Making South African Biomedical Science Profitable: Can Academic Patenting and Licensing Deliver?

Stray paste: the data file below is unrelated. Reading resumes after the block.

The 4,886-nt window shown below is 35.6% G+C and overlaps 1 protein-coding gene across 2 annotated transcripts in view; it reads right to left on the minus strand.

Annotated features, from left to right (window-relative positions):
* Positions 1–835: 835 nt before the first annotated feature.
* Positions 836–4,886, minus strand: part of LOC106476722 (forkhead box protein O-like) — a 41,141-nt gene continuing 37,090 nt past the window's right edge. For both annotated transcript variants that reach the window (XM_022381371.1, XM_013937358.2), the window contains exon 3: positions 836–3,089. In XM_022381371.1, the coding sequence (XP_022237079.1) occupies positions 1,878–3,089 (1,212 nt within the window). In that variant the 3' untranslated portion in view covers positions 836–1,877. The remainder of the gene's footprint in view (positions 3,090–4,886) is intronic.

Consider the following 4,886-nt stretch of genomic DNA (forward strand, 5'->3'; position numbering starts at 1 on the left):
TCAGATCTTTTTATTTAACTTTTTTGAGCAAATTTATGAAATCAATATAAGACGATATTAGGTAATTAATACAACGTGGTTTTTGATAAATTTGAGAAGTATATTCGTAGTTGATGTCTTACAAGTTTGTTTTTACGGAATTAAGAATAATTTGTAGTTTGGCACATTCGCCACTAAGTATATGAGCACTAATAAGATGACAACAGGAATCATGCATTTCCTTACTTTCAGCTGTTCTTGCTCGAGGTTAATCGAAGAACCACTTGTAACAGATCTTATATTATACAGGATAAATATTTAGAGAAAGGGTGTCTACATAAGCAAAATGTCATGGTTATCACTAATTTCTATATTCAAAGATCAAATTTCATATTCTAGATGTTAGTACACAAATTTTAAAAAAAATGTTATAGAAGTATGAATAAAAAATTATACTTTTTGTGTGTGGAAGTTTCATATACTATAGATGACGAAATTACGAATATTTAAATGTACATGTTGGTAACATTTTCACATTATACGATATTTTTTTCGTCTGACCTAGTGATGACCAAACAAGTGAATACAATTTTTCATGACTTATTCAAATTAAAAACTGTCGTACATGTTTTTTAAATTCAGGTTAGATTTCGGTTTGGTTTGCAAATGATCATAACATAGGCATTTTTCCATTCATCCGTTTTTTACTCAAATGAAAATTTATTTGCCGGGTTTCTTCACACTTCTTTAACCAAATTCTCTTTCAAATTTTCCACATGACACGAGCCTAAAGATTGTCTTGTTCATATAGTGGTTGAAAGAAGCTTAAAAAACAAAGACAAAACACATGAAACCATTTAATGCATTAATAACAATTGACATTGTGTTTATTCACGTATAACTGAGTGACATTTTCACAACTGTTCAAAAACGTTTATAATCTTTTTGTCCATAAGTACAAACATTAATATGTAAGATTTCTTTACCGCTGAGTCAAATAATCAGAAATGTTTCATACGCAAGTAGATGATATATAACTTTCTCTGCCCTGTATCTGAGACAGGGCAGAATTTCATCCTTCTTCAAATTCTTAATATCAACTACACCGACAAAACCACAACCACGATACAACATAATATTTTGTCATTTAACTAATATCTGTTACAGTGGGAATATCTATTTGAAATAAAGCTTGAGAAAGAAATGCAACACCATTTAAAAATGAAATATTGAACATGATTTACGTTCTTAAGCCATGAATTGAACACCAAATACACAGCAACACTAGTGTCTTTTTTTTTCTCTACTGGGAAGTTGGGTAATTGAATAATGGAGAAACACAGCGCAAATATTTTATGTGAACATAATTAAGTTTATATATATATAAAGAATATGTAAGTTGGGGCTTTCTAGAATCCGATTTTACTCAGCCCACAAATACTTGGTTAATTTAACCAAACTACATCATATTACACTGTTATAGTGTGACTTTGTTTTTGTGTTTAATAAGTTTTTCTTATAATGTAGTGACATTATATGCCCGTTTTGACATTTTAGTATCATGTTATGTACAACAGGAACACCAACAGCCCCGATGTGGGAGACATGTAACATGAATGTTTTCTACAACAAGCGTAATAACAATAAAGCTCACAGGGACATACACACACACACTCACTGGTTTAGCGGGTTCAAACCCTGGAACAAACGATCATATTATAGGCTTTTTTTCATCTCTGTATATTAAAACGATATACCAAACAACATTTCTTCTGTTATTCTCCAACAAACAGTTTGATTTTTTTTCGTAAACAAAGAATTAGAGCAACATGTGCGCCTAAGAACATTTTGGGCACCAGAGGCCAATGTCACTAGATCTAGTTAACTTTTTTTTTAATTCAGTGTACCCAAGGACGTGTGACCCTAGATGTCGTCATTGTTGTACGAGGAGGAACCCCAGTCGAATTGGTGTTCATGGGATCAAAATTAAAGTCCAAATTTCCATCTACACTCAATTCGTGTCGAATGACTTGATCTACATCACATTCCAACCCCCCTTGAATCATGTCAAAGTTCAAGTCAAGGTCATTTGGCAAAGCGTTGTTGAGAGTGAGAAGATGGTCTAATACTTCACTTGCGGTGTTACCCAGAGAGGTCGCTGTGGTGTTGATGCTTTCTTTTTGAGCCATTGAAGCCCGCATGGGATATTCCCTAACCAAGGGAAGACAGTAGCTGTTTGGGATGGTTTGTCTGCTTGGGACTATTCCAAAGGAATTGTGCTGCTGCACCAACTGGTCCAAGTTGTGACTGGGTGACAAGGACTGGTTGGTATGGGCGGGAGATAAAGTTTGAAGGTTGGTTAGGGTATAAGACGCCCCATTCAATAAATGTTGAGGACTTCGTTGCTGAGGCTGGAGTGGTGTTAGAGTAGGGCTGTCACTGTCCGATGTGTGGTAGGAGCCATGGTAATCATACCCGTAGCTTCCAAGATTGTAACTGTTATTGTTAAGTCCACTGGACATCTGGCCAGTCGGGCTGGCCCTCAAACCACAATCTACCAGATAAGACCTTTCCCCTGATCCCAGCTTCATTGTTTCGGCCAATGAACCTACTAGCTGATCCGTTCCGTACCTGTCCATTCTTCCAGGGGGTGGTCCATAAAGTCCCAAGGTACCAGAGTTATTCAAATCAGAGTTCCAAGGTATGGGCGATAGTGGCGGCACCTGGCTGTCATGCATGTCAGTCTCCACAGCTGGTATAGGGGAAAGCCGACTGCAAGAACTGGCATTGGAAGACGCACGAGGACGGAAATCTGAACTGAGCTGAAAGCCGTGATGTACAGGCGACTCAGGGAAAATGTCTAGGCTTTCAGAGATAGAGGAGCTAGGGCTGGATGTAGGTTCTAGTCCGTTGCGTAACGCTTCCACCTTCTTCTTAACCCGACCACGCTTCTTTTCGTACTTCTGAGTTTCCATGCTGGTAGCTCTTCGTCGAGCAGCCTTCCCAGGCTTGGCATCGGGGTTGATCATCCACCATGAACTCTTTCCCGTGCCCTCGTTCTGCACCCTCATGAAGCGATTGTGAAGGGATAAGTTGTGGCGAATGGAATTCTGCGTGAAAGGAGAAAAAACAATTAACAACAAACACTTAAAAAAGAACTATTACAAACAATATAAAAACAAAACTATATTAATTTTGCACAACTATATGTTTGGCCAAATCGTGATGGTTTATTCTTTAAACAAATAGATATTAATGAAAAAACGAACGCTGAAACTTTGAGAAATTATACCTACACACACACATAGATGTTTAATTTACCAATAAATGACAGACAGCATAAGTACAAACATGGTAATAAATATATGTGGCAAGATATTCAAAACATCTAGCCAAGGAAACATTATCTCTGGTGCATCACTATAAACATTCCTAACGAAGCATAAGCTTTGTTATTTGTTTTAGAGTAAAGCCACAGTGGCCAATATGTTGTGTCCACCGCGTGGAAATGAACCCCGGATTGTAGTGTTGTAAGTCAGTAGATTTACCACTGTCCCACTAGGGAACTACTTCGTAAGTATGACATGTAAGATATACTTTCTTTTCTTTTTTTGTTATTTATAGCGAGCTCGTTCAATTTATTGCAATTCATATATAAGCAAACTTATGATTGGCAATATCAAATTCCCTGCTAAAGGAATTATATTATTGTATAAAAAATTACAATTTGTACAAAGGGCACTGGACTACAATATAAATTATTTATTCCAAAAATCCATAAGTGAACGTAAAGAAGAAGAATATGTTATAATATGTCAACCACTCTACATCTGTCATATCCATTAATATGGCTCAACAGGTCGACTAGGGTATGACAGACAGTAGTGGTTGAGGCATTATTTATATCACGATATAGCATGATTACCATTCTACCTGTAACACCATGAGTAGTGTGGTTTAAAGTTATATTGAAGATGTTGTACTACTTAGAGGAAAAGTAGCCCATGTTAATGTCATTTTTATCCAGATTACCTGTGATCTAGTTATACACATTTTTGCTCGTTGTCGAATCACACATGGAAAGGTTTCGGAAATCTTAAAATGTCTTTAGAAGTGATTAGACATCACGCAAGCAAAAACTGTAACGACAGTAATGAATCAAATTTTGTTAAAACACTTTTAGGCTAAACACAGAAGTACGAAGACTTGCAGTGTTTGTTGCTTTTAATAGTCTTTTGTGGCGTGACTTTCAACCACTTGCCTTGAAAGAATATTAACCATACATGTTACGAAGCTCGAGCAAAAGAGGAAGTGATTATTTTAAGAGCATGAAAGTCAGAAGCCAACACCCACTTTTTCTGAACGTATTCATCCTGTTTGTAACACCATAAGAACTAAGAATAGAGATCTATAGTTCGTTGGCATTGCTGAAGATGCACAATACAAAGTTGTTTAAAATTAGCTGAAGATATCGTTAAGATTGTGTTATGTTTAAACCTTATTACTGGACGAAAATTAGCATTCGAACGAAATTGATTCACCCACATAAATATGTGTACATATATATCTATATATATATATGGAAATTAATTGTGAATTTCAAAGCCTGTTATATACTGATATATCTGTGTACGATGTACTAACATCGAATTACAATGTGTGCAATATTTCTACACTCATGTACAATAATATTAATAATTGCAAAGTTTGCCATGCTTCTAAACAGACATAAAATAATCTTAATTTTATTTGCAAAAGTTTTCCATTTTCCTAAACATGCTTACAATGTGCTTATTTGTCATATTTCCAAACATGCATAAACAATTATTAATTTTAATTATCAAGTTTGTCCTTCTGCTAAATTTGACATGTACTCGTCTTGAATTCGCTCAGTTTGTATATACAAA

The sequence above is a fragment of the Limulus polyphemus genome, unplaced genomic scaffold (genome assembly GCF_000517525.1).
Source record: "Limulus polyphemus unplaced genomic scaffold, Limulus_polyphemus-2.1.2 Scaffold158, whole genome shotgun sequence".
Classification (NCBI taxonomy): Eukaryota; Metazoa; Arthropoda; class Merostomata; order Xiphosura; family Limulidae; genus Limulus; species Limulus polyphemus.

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Innovations in the biopharmaceutical sector are heavily dependent on knowledge/technology transfer relationships between academic research and industrial actors (firms). The South African biopharmaceuticals sector is characterized by a paradox whereby on one hand the country possesses a robust biomedical knowledge production/research system but a failure in the uptake of locally produced knowledge and the application of the same in production (innovation). One way in which South African policy seeks to address this paradox is by formulating a framework for intellectual property (IP) protection for publicly funded research modeled along the American Bayh Dole Act. This paper investigates the role of academic patenting and licensing in addressing the paradox. The paper examines 2 broad factors considered to be critical in understanding learning and innovation processes between academia and industry namely the nature of interactions between university and industry and the relation between university research and clinical application. The paper shows that university/industry linkages are weak and that the South African biopharmaceutical sector is characterized by very low patenting and licensing activity both at universities and firms.